Interview: Australia’s Most Wanted
Industrial: The Fox and the Contractor
Unions: Industrial Wasteland
International: Two Bob's Worth
Economics: National Interest
Environment: The Real Dinosaur
History: Only In Spain?
Review: Clerk Off
Justice, Applied Liberally
The Real Dinosaur
John Howard remains in denial on climate change when even the Terminator is not doubting its impact and acting on the potential disaster. Howard has told Four Corners
"That sort of scenario, 60 per cent for Australia, would have enormously damaging impacts on our economy, on the price of petrol, on a whole lot of things," ...
"It would have a very big impact on ... our GDP, because to achieve that you have to impose a carbon tax."
Well well well we are heading towards bigger holes in the ground with coal exports, just as we see, with reduced CFC emissions, a reduction in the size of the ozone layer hole. This reduction is occurring because of international government and community action. The sort of action Howard has rejected on Kyoto.
The comments by Howard came as the CSIRO warned that if Australia does not cut emissions by more than half, the Great Barrier Reef will be lost and the Kakadu wetlands will dry up.
Howard says he wants compelling evidence. He obviously won't see that when it is in front of him because it already is.
In recent weeks we have had reports of governments actively promoting alternative energies successfully. The photovoltaic industry has seen world production double every two years, the annual additions to solar photovoltaic capacity will overtake those to nuclear in either 2007 or 2008.
Reflecting the booming business interest, global photovoltaic sector revenues are expected to be $25 billion in 2006, increasing to $100 billion by 2010.
This also shows the narrowness of Howard and his incredible economic ignorance, from someone who claims to be a good economic manager. And his aversion to facts when they get in the way of the blinkered view provided by his mates in the existing energy exporting industries.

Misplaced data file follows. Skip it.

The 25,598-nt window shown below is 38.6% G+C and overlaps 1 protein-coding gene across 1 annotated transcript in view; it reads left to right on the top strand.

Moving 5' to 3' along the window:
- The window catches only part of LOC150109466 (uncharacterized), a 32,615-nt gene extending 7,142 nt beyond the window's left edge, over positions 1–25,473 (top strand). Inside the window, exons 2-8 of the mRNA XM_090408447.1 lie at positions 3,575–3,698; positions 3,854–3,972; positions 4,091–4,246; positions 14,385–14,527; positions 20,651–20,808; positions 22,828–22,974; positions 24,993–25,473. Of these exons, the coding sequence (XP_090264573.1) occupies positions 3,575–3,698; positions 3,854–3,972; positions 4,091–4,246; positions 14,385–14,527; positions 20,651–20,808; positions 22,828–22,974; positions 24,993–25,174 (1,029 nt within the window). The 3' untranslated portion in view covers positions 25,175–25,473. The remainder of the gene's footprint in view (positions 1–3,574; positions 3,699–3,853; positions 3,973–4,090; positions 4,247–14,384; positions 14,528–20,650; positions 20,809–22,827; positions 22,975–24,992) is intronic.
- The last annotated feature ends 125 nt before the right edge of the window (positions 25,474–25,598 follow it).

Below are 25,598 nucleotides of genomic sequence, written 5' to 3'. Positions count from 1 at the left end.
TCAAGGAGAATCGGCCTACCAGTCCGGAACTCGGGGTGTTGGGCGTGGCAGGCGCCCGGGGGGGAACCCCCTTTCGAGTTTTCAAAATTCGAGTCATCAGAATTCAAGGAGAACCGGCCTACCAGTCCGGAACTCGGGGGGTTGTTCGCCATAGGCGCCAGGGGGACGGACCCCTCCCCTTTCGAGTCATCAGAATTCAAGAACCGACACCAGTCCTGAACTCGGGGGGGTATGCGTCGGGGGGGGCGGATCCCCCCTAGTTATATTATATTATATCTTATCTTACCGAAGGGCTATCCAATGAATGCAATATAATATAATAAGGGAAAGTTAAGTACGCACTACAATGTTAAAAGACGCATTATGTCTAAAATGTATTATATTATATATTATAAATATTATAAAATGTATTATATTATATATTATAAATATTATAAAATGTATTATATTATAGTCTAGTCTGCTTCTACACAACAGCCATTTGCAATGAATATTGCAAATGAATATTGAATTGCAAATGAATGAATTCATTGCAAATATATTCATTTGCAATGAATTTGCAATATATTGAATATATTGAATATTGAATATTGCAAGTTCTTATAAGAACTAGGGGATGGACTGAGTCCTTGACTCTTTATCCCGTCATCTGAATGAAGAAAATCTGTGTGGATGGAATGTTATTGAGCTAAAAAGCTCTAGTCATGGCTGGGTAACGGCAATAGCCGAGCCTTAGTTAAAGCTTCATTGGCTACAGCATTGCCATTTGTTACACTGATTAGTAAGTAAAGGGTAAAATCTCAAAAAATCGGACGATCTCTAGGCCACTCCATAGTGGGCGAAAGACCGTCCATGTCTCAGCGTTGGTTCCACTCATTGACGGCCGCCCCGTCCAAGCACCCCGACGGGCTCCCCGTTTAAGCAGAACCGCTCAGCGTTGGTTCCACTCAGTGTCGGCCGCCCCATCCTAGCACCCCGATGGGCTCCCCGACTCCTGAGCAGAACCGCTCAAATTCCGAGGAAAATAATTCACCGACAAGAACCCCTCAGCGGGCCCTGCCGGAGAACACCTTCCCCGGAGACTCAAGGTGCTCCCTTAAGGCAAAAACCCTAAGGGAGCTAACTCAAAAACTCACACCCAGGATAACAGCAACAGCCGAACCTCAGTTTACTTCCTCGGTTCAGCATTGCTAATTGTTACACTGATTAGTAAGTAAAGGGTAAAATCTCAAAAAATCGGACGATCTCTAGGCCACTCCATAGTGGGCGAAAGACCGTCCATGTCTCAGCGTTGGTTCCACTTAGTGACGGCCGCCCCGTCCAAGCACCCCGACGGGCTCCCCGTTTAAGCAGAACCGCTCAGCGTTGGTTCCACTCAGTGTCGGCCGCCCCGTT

recent article the real flaws in Howard's views, not by attacking Howard but by examining the solar industry and the impact of government regulation on its growth and development. He does not even talk about subsiding the industry with cold cash just pushing energy consumers (business and domestic) to have to use alternatives and energy suppliers are required to provide it. It comes in at a comparable initial cost and at a far lower cost to the environment that we all have to live in.
Australia and others have been talking about carbon taxes and carbon offsets for energy users. Green points out that another way of encouraging photovoltaics has been implemented in Germany and has been very successful. It has been the simple measure of guaranteeing a PRICE for all energy generated by photovoltaics for 20 years. As a direct result hundreds of thousands of German households and businesses have installed photovoltaics on roofs, offices, barns anywhere they can put them.
Interestingly, the claim that only nuclear power can supply the base load required for energy consumption if we get rid of coal fired power stations is shown to be incorrect by the example of what happened in Germany in July when nuclear power stations had to be slowed down because of water contamination and safety concerns, at exactly the time the solar power was working at best efficiency. Mark Diesendorf in the latest Dissent magazine also takes to task the nuclear for base load argument. He quotes Graham Sinden from the Environmental Change Unit at Oxford University "...if you plan the right mix, renewable and intermittent technology can be made to match real-time electricity demand patterns. This reduces the need for backup". The example from Germany illustrates this as nuclear energy can't be added to at varying demand periods. Diesendorf also points out that wind power is less expensive than nuclear power in the UK and the USA.